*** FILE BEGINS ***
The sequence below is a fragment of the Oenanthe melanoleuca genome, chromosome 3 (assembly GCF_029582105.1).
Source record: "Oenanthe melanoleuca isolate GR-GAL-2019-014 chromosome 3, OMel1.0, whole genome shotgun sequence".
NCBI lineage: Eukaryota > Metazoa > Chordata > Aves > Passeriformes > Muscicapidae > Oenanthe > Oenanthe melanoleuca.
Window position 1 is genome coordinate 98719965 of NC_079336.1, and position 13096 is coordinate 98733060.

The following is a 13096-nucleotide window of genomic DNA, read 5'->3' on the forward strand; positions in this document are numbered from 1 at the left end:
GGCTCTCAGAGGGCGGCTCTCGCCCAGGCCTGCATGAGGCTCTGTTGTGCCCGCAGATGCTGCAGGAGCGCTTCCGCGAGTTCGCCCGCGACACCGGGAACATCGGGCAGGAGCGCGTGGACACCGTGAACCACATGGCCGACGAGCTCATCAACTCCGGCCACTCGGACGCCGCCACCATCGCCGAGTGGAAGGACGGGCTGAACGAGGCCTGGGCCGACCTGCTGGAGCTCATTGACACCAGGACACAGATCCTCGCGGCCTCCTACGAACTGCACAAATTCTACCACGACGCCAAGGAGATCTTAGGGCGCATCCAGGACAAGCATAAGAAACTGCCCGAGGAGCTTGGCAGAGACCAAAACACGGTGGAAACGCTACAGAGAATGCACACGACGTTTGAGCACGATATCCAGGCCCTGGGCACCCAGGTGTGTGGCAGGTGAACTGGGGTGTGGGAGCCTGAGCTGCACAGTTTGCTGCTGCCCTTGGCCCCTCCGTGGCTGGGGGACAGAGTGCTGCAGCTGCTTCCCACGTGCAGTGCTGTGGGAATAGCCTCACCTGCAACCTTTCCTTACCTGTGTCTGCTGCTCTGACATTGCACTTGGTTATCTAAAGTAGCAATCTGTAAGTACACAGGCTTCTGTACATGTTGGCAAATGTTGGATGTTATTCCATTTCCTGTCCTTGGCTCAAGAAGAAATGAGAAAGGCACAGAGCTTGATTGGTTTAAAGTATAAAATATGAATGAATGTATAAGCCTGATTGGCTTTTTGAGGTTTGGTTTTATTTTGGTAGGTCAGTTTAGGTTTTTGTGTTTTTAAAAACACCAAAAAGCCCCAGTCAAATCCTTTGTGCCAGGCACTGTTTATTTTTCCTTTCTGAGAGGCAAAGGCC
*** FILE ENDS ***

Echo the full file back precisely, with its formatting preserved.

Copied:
The sequence below is a fragment of the Oenanthe melanoleuca genome, chromosome 3 (assembly GCF_029582105.1).
Source record: "Oenanthe melanoleuca isolate GR-GAL-2019-014 chromosome 3, OMel1.0, whole genome shotgun sequence".
NCBI lineage: Eukaryota > Metazoa > Chordata > Aves > Passeriformes > Muscicapidae > Oenanthe > Oenanthe melanoleuca.
Window position 1 is genome coordinate 98719965 of NC_079336.1, and position 13096 is coordinate 98733060.

The following is a 13096-nucleotide window of genomic DNA, read 5'->3' on the forward strand; positions in this document are numbered from 1 at the left end:
GGCTCTCAGAGGGCGGCTCTCGCCCAGGCCTGCATGAGGCTCTGTTGTGCCCGCAGATGCTGCAGGAGCGCTTCCGCGAGTTCGCCCGCGACACCGGGAACATCGGGCAGGAGCGCGTGGACACCGTGAACCACATGGCCGACGAGCTCATCAACTCCGGCCACTCGGACGCCGCCACCATCGCCGAGTGGAAGGACGGGCTGAACGAGGCCTGGGCCGACCTGCTGGAGCTCATTGACACCAGGACACAGATCCTCGCGGCCTCCTACGAACTGCACAAATTCTACCACGACGCCAAGGAGATCTTAGGGCGCATCCAGGACAAGCATAAGAAACTGCCCGAGGAGCTTGGCAGAGACCAAAACACGGTGGAAACGCTACAGAGAATGCACACGACGTTTGAGCACGATATCCAGGCCCTGGGCACCCAGGTGTGTGGCAGGTGAACTGGGGTGTGGGAGCCTGAGCTGCACAGTTTGCTGCTGCCCTTGGCCCCTCCGTGGCTGGGGGACAGAGTGCTGCAGCTGCTTCCCACGTGCAGTGCTGTGGGAATAGCCTCACCTGCAACCTTTCCTTACCTGTGTCTGCTGCTCTGACATTGCACTTGGTTATCTAAAGTAGCAATCTGTAAGTACACAGGCTTCTGTACATGTTGGCAAATGTTGGATGTTATTCCATTTCCTGTCCTTGGCTCAAGAAGAAATGAGAAAGGCACAGAGCTTGATTGGTTTAAAGTATAAAATATGAATGAATGTATAAGCCTGATTGGCTTTTTGAGGTTTGGTTTTATTTTGGTAGGTCAGTTTAGGTTTTTGTGTTTTTAAAAACACCAAAAAGCCCCAGTCAAATCCTTTGTGCCAGGCACTGTTTATTTTTCCTTTCTGAGAGGCAAAGGCC